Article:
It’s pretty incredible just how quickly we put bad memories behind us. When we want to. When we can.
Just yesterday I was on my way to meet up with some writers for a drink, because that is what you do with writers, because that is what writers do. It was a fairly simple procedure in a non-complicated nook in the city, but in a generally lively part of town. I like to walk just about everywhere I go in Madrid, because traveling any other way makes me think ill of mankind and wish ill things upon its members. But I was supposed to meet up at 6:00p.m. and was walking out the door at 6:30 and that meant I needed to make an effort not to be too late. I plotted out my plan and opted for the metro which meant going up one stop to Príncipe de Vergara, switching onto the Red Line, woefully called by contract the Vodafone Line 2, which takes you by the metro station, the Vodafone Sol. Vodafone is making a concerted and expensive effort to remind me why I will never buy its products, if at all possible.
Now, to provide you with some perspective, this weekend is known as the Puente de Diciembre, which is a two-holiday extravanganza which, depending on the year, can turn into a 5-day stretch of no work. The days off are December 6, Constitution Day, which honors one of the least respected and defended documents in the land, and December 8 is the Feast of the Immaculate Conception, which most Americans confuse with a miraculous football catch from the 1970s.
It’s also one of the busiest weekends in Madrid because hordes of Spaniards from around the country come to the capital to enjoy the bright and cheery yuletide atmosphere, something which had dimmed somewhat in recent years. While this sounds like a terrific idea from a visitors standpoint, this excitement quickly wanes when they realize that some 200,000 people from all over have come up with the same idea.
This would not bother me otherwise, I try to step away from the misfortune of foolish others at this time of year, were it not for the fact that when I need to get anywhere that comes within a two-mile radius of the heart of Madrid, life becomes unbearable.
I had forgotten about this tiny point until I got off at the Príncipe de Vergara station and noticed that about three hundred other public transportation users planning on doing the same, as if it were 8:30 in the morning and we were on our way to work. At other times of the year, moving around the city at that hour be a harm. But we weren’t, and I found this terribly disturbing.
I skipped to the front of the line the way people can in this city, feeling guiltless about my stealthy conduct and relieved to leave scores of people behind, reached the topped of the escalator and, to my shock, ran into an equally massive group of transiters of all ages racing towards us as if they were being pursued by a pride of lions. We met in the center, like two tributaries, and turned down another corridor to form one gigantic river of people eager to get to the sea of holiday sightseers around the Plaza Mayor. I came to the conclusion that not a single household in the city was being occupied.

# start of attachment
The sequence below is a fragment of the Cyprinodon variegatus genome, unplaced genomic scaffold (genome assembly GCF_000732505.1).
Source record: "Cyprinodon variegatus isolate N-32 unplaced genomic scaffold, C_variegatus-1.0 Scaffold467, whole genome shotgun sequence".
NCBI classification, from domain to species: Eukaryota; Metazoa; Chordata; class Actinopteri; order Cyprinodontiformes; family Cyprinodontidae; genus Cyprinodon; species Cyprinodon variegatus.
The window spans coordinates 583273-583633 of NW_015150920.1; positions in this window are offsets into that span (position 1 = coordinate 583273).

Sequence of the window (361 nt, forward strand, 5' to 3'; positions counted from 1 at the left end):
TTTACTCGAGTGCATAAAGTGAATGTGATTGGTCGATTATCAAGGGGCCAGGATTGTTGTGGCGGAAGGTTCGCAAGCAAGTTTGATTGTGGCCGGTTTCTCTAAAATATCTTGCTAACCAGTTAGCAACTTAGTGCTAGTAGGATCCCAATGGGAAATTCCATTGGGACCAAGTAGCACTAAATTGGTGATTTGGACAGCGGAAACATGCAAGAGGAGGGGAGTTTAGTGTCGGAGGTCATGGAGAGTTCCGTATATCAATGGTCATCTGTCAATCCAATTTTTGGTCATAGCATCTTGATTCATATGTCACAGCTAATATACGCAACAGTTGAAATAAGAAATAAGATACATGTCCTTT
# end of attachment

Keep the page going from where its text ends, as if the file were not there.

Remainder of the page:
The only difference was, I had no intention of joining them, had no choice but to go along with them because my stop was beyond the Vodafone Sol, the only underground station whose name has been legally usurped by a telecommunications company, or any company come to think of it. All I had to do was survive four stops and everything would be better.
I reached the Line 4 platform and hoped to get on before the rest could catch up, but quite possibly some divine force was punshing me for being such a cheeky bastard because the train came, opened up for a few seconds, was so filled it admitted no passengers, closed its doors again and departed quietly. The next was four minutes, and that was more than ample time for the rest of the travelers to reach the platform. It felt like New Year’s Eve.
I honestly considered calling it quits because I couldn’t imagine any of us finding the space to get on the next subway, nor was I in the mood for pushing my way on, the way they apparently do on those Japanese trains. But that wat precisely what everyone else around me had in mind. So, when the underground train pulled in and we could see the look of utter shock on the faces of the people inside, one thing was clear, it was every man for himself.
In fact, there was more room inside. It was just that no one wanted to give because they were afriad they might be unable to get off when it was their turn. Five hundred people on the outside made them change their mind. Miracle of all miracles, we did fit. The train groaned all the way, but it finally pulled into Vodafone Sol, and 90% of the passengers alighted. Upstairs, more of the same awaited them.
The crisis was over. I carried on for another four stations to San Bernardo, got off, walked a few blocks down Manuela de Malasaña street to a craft beer bar to have a drink with some writers, which is what you do when are with writers. Which is what you do. The crisis must be over.
We agreed the crisis was not over but that Spaniards now believe it has, most likely out of necessity. Then we talked about Cleveland and forgot about everything.